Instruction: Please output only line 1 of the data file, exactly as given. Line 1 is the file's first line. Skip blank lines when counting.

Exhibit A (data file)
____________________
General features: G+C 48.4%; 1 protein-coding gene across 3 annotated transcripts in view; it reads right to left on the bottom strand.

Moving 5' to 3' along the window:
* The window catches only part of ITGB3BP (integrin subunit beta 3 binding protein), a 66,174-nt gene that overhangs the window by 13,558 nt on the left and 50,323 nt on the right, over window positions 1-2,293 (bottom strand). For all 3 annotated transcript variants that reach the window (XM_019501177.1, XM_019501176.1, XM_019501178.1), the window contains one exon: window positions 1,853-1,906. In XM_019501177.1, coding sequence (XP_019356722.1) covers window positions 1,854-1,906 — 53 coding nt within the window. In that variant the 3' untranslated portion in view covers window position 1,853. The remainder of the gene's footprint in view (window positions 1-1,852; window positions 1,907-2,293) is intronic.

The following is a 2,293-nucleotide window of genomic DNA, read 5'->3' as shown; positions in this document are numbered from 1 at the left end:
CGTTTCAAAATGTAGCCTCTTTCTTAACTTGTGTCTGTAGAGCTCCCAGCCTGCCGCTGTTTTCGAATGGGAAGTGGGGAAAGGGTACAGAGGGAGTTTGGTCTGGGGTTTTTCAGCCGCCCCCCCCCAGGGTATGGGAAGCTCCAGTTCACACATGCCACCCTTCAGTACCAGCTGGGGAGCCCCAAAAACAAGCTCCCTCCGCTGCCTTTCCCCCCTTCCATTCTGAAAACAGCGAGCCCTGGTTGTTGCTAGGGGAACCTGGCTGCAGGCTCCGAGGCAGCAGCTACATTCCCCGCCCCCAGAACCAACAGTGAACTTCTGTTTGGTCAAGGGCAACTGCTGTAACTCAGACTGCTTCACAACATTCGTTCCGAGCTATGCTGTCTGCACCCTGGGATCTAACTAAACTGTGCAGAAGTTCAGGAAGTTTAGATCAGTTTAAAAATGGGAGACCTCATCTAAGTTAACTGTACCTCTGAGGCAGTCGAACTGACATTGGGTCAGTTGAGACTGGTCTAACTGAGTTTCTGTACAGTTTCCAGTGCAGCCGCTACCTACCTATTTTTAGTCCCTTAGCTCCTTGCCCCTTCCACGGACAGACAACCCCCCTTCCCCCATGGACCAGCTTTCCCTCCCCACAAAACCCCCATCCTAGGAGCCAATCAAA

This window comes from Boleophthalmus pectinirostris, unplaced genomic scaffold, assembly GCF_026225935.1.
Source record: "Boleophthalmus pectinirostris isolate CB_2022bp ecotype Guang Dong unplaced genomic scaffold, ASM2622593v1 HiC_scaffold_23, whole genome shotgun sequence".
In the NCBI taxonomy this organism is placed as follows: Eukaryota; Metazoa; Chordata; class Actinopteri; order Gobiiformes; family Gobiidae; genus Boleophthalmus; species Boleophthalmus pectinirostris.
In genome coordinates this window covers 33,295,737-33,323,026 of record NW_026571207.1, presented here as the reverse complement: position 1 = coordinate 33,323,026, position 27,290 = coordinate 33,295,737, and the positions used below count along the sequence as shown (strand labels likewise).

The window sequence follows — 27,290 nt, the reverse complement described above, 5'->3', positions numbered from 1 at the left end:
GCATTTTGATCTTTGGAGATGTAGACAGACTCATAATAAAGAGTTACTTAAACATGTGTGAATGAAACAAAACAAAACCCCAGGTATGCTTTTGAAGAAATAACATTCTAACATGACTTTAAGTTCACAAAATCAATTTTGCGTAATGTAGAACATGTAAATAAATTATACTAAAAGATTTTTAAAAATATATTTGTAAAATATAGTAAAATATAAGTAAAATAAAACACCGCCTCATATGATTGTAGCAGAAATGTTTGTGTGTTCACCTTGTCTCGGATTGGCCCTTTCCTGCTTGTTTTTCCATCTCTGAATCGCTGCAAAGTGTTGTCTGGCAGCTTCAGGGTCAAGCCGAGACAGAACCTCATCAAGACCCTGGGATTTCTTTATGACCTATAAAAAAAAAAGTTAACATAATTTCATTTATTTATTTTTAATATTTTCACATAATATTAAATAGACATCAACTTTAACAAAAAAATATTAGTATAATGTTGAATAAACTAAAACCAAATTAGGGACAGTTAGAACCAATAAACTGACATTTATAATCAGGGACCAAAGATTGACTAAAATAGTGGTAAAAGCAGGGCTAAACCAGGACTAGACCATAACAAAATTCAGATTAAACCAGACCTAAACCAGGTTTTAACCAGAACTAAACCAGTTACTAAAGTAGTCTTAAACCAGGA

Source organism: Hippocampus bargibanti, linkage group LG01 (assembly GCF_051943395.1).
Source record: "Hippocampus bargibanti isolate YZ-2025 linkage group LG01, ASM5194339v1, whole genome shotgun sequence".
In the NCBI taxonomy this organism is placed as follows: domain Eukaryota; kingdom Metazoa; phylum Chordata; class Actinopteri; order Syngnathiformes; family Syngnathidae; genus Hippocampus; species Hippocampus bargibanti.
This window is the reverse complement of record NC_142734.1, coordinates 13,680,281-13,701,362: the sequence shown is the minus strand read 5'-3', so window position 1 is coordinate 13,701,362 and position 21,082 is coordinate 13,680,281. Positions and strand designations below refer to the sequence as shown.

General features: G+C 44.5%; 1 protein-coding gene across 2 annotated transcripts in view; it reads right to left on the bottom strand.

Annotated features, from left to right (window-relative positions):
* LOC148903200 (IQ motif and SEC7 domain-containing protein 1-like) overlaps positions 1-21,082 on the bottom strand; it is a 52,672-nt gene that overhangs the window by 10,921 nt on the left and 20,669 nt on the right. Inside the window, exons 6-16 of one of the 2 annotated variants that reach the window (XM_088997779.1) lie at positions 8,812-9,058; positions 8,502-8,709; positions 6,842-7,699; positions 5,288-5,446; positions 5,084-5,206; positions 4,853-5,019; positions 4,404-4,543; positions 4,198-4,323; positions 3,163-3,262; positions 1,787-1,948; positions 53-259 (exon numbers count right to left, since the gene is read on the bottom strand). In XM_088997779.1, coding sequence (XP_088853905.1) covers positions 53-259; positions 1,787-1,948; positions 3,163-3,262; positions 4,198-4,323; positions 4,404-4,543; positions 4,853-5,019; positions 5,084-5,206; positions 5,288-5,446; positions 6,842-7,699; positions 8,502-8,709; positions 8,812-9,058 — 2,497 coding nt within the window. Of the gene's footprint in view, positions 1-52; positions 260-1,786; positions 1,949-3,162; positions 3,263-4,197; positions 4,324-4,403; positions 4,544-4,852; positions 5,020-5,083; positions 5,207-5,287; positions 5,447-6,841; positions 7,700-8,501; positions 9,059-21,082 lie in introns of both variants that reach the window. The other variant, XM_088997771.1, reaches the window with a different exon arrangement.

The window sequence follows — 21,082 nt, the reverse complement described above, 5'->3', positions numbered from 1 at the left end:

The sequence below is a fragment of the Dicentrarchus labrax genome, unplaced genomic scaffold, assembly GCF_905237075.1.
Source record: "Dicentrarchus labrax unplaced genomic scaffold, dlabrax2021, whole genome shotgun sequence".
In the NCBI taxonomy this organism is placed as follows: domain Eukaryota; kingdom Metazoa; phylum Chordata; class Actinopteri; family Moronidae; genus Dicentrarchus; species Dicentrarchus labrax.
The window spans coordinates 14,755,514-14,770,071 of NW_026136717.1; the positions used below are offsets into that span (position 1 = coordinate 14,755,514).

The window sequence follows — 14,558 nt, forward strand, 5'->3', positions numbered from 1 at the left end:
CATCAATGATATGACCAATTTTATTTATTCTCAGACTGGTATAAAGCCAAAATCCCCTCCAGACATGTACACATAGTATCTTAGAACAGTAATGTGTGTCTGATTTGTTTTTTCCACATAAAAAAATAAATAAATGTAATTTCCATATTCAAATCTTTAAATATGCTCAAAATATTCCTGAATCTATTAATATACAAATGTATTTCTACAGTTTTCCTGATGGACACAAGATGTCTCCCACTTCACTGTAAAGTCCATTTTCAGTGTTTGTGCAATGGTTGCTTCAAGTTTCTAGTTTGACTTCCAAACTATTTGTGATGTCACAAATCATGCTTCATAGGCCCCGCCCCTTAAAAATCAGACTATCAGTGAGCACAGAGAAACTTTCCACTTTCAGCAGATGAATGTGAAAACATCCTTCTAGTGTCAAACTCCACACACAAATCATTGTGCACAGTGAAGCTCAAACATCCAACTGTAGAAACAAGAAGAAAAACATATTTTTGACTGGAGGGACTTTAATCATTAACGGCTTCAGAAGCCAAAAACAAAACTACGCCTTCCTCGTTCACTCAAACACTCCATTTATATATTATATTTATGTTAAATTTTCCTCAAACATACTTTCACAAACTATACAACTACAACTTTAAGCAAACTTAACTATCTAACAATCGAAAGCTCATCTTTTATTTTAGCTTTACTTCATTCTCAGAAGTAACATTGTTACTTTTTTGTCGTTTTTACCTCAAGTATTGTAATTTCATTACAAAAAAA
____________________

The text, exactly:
General features: G+C 48.4%; 1 protein-coding gene across 3 annotated transcripts in view; it reads right to left on the bottom strand.